I’m Nick.
I’m Nick.

I’m Nick.

In 2016, I quit my consulting job in Washington, DC to start PeopleFish. I had no money, a $400 laptop, and a newborn at home.
Five years later, PeopleFish surpassed $2 million in revenue. Today, it powers 500+ brands with consumer research, and I’m busy with a bunch of new things.
Now, I’m Director of InsightsHub (QuestionPro), where I work with Insights Directors to enhance workflows, organize data, and synthesize research across UX, CX and MRX teams.
I’ve consulted for companies like P&G, SpaceX, Axios Media, and VSCO. I’ve personally designed, launched, and analyzed more than 1,000 market research studies for startups and insights teams around the world.
When I’m not busy building something online, I’m probably exploring North Florida beaches with my wife and kids, playing piano, or watching this on repeat.
Read more about my story at Indie Hackers. To contact me, DM me on Twitter.
 
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🛠️ Projects

I built and/or run these.
 

🎙️ X-RATED! A UX, CX and MRX Live-show

How are top brands thinking about insights? What tools and methods are behind the best UX, CX and MRX teams? What are some up-and-coming strategies for executing value-adding UX, CX and MRX?
Join me on Twitter Spaces as I interview leading thinkers in the insights space to discuss these questions and more.
Follow me on Twitter to get updates about new shows.
 

📝 Published Essays

I write on subjects ranging from process theology and Austrian economics to digital marketing and pitching investors. Here’s a list of some of my favorites.
 
My Fundamental (and Unoriginal) Argument Against SocialismGrief is UnscriptedFaith is Not Propositional CoherenceFacts don’t speak for themselves
 

📺 Audio/Video Appearances

📜 Essays I Recommend

Each of these essays has shaped my thinking significantly. I recommend them to everyone.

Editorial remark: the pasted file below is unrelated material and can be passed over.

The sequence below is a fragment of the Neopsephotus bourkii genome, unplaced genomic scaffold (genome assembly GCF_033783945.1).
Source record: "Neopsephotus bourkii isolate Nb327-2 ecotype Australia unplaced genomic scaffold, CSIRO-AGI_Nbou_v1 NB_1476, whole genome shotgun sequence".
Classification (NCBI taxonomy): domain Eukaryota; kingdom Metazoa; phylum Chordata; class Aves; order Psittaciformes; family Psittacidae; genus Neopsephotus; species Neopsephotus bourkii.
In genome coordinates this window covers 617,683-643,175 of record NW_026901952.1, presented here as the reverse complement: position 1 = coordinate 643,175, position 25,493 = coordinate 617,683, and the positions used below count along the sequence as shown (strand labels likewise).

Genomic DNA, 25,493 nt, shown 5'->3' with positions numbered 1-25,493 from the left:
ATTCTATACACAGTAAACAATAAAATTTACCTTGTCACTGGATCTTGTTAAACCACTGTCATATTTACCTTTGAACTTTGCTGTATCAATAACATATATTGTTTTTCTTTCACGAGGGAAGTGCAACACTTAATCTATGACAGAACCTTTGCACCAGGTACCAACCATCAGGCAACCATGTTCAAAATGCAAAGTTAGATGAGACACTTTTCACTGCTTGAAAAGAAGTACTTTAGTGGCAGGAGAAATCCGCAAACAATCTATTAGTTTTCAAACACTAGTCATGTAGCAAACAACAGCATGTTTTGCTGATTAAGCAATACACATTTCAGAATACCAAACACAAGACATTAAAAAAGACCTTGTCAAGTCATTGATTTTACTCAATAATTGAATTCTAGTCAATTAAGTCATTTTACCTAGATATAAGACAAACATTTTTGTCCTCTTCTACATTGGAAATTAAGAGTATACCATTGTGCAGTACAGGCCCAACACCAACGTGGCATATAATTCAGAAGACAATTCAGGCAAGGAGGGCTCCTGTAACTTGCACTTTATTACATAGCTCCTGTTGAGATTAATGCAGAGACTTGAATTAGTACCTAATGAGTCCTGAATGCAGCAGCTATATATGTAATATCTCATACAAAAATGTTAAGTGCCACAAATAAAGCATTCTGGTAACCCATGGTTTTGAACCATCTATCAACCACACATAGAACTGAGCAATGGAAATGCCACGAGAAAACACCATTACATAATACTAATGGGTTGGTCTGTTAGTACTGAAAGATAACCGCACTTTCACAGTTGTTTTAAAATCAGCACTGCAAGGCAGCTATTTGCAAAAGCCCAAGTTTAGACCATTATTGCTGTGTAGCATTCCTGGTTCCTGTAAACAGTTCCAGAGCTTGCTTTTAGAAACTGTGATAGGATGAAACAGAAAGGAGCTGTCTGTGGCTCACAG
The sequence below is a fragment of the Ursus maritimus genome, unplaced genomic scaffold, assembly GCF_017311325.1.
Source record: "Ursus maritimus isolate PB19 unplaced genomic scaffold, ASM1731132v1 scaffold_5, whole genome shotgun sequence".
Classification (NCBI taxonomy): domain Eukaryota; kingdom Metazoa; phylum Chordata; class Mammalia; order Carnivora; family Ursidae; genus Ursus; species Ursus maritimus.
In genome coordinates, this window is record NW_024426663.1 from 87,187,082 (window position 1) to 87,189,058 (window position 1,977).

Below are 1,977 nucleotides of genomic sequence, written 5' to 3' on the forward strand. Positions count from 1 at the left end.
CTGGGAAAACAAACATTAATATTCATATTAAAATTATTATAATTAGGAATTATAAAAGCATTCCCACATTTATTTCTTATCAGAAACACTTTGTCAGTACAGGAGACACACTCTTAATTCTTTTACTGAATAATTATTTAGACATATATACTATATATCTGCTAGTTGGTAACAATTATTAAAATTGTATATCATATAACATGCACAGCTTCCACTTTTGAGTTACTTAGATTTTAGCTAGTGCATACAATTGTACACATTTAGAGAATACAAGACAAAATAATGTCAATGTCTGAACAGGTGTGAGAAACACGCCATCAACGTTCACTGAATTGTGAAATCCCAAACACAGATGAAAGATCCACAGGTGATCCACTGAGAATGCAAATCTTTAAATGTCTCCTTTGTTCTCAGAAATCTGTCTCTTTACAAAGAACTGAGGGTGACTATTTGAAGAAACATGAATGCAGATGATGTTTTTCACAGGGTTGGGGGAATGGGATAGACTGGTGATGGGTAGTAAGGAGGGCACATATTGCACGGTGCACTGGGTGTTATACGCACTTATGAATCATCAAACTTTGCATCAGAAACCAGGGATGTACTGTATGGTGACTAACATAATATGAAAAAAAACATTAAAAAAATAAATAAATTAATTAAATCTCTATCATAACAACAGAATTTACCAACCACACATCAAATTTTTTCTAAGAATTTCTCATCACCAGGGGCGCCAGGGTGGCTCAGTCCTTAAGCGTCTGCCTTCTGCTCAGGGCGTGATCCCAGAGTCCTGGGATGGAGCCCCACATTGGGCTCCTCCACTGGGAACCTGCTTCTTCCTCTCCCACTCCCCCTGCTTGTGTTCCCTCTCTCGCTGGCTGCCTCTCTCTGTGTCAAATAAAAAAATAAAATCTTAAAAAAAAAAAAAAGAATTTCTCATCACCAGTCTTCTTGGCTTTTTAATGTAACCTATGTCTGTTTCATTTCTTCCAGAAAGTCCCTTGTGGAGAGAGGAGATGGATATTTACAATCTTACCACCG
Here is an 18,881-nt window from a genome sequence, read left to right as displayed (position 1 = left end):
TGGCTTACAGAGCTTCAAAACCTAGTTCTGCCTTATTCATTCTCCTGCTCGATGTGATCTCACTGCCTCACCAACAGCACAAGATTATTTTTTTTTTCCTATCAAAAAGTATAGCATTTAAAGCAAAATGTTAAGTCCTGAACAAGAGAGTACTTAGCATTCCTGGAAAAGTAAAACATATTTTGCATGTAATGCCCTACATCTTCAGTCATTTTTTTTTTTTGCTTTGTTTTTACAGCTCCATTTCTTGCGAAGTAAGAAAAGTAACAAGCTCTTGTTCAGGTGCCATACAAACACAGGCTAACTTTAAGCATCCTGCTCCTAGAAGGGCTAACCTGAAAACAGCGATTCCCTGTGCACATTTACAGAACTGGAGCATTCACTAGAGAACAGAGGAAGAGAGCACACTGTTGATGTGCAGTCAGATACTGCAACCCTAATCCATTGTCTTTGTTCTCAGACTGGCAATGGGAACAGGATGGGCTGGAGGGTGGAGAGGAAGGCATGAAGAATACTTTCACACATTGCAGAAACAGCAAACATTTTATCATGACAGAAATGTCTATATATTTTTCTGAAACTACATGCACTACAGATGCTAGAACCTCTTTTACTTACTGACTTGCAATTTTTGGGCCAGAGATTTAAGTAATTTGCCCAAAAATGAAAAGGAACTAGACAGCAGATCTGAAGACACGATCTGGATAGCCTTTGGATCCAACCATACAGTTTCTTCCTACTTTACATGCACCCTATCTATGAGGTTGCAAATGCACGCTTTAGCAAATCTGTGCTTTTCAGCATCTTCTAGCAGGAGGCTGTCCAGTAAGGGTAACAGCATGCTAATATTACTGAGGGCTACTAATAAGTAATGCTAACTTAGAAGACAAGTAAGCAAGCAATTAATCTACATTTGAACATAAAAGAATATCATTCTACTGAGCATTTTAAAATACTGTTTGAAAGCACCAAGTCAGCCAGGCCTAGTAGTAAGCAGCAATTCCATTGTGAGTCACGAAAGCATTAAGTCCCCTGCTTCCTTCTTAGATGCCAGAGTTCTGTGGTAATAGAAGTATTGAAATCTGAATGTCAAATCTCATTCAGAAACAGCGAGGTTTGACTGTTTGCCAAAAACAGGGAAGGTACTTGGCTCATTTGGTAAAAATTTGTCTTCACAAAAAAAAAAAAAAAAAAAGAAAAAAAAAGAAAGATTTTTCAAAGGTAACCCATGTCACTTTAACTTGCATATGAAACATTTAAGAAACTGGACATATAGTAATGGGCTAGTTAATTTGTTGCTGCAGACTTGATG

There is No Literal MeaningThe Real Nature of PoliticsThe Moral Theology of the Devil
 

💬 Pillar Quotes

These are quotes that help form the foundations of my thinking on various subjects.
 
On Religion (David Bentley Hart)
I never take any religion as a closed system of propositions, every one of which is true, or true in the same way. I think of all religions as cultural artifacts that express truths, or fail to express them, in ways determined as much by cultural history as by anything else.
It’s not the case, by the way, that after you move away from the basic affirmation that God is the basic absolute that you immediately run into irreconcilable differences. There are all sorts of realms of experience — devotional experience, mystical experience — and other affirmations about moral life where you find commonality of experience and concept.
But we’re talking about the human experience of the infinite source of all that is. There’s no way that could be reducible to a single set of internally consistent propositions that exclude all other approaches. These approaches are going to be mythological, spiritual, philosophical, ethical. They’re going to contradict each other in some details and affirm one another in others. Among the traditions that are serious traditions — not the kind of religion you might make up in order to sell a product — they can all converge upon the same truths, with all the fallibility that every human approach to truth exhibits. In the same way that different schools in the sciences are going to diverge from one another.
Ideally, at some point, there is a theoretical breakthrough that will reconcile the differences, or show that one theoretical path was sterile. In a sense, that’s true also of religious experience, but it’s not going to be in the realm of empirical investigations.